Friday, July 25, 2014

ISIS and "Friends"

Way back when ISIS seized Mosul, I emphasized how it was dependent on alliances with other Sunni militants and that the fraying of such alliances could be the key to its downfall.  Bashdar Pusho Ismaeel has more analysis along those lines:
Most of the Sunni groups have insisted that they are in control of key areas and facilities and have pushed back ISIS where necessary. For example, the Islamic Army of Iraq prevented ISIS from entering Dulu’iya after they took control of it due to ideological differences between the movements (al-Arabiya [Dubai], June 11). Al-Maliki has tried to manipulate Sunni tribal anxiety by encouraging Arab tribal leaders in northern areas to fight ISIS (BasNews [Erbil], July 8). There have been skirmishes between these tribes and ISIS militants but for any real impact on the ground Sunnis must turn against ISIS in much greater numbers.
What is clear, however, is the increasing tension between former the Ba’ath party, JRTN factions and ISIS. These groups have already been involved in deadly clashes in the Kirkuk area with reports of JRTN assassination campaigns against ISIS leaders in the Diyala region (al-Sumaria [Baghdad], June 22; Shafaq News [Erbil] July 9). There are other reports of generalized clashes between tribal forces and ISIS in Mosul, Salahuddin and in other areas (al-Mustakbal [Baghdad], July 12; al-Estiqama [Baghdad], July 11).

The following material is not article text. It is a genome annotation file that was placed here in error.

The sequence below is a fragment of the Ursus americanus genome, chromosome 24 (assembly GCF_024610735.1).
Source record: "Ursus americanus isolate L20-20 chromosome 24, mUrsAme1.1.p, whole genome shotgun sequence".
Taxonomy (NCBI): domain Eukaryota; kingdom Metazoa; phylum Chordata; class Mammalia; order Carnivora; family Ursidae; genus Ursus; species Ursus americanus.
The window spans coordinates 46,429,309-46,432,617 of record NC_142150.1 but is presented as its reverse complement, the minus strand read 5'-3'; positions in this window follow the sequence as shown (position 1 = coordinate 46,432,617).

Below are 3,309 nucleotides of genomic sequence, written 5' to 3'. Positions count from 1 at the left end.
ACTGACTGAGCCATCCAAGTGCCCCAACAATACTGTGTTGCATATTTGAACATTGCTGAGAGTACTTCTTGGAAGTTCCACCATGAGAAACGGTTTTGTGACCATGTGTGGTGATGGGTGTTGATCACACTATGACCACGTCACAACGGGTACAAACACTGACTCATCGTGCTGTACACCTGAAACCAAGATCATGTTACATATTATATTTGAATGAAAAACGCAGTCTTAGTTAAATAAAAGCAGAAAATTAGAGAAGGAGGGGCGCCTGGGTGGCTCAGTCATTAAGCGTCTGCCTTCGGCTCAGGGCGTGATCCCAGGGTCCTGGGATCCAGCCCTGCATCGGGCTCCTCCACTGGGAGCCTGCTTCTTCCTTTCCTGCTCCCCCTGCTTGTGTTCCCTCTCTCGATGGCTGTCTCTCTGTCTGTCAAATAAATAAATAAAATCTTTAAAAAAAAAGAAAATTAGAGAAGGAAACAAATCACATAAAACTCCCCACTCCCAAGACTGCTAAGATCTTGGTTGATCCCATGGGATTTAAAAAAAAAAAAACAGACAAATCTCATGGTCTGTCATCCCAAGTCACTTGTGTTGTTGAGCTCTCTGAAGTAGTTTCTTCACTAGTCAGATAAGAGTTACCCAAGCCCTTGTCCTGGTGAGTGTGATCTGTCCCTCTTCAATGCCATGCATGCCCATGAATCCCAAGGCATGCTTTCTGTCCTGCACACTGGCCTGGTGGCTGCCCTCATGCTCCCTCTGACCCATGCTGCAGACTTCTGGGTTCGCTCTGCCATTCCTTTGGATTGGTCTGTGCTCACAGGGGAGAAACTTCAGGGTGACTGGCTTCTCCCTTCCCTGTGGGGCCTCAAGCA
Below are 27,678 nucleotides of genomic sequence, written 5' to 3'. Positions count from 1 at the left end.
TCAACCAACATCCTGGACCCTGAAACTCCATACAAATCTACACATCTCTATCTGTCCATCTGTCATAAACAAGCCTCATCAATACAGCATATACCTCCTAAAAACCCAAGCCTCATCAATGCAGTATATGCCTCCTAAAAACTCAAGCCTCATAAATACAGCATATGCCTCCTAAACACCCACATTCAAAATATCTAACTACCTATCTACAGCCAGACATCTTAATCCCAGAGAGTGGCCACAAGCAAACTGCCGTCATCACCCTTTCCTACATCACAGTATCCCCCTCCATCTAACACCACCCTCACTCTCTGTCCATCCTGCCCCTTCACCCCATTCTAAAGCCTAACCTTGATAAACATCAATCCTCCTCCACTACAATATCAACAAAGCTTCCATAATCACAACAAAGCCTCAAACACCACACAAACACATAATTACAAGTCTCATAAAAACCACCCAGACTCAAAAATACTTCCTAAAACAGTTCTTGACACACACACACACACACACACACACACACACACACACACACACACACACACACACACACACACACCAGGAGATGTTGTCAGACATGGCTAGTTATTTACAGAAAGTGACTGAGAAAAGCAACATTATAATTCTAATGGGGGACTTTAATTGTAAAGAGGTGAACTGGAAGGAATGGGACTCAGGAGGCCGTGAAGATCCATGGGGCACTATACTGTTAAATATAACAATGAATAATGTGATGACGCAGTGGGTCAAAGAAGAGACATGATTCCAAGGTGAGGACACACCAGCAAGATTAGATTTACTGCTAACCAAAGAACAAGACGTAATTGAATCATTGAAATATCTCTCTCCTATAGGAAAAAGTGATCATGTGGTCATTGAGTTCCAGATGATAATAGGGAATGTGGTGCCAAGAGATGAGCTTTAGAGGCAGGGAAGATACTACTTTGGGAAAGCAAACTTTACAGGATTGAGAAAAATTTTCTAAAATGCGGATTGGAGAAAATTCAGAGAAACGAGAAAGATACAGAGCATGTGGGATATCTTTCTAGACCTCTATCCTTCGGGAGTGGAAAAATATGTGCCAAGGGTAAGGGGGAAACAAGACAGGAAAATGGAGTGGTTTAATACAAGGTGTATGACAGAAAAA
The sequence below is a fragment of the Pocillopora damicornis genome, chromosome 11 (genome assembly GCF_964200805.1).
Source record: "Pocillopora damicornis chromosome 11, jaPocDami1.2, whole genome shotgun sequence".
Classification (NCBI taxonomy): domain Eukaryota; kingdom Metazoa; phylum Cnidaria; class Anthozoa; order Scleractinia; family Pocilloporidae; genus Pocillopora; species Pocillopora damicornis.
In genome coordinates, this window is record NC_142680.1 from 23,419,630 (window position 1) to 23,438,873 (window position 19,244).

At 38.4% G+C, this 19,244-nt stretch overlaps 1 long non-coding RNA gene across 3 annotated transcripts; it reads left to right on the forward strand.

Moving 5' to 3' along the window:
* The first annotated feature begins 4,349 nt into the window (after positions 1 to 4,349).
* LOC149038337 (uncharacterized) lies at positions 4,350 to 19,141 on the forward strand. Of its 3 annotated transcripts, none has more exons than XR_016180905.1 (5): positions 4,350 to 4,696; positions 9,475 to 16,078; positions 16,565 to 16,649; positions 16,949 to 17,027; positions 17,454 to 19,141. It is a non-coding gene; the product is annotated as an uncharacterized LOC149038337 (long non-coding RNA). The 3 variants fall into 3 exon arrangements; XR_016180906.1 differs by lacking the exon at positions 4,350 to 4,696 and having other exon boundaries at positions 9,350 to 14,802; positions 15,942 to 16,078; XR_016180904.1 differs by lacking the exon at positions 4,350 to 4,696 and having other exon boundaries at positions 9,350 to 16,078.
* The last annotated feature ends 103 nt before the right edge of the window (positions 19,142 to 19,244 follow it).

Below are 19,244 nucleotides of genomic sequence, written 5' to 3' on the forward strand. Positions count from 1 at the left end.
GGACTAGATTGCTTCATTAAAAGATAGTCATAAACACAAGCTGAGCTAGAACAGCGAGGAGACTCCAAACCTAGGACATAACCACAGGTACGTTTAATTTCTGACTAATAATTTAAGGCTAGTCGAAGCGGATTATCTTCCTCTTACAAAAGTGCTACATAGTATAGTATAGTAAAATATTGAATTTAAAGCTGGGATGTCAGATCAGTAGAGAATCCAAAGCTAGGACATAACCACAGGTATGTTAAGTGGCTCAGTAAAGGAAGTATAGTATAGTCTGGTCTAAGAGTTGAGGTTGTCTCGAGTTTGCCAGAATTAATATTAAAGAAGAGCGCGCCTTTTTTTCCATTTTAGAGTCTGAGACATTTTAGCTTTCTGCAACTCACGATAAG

With so many groups and varying end games, the danger of Sunni infighting can only grow. Furthermore, the more Sunni groups in the field, the more difficult it becomes to establish a negotiating partner. Sunni tribes have to find a solution to ISIS, but are more likely to deal with that problem when al-Maliki is removed from power and a Sunni region is endorsed under an agreement. Either way, Sunni tribes have learned their lesson from the disappointments of the first Awakening initiative and Sunni support to expel ISIS or offer Baghdad any respite will not come cheap this time around. 
This comes at the end of a careful overview of the major armed forces in the anti-Maliki coalition.

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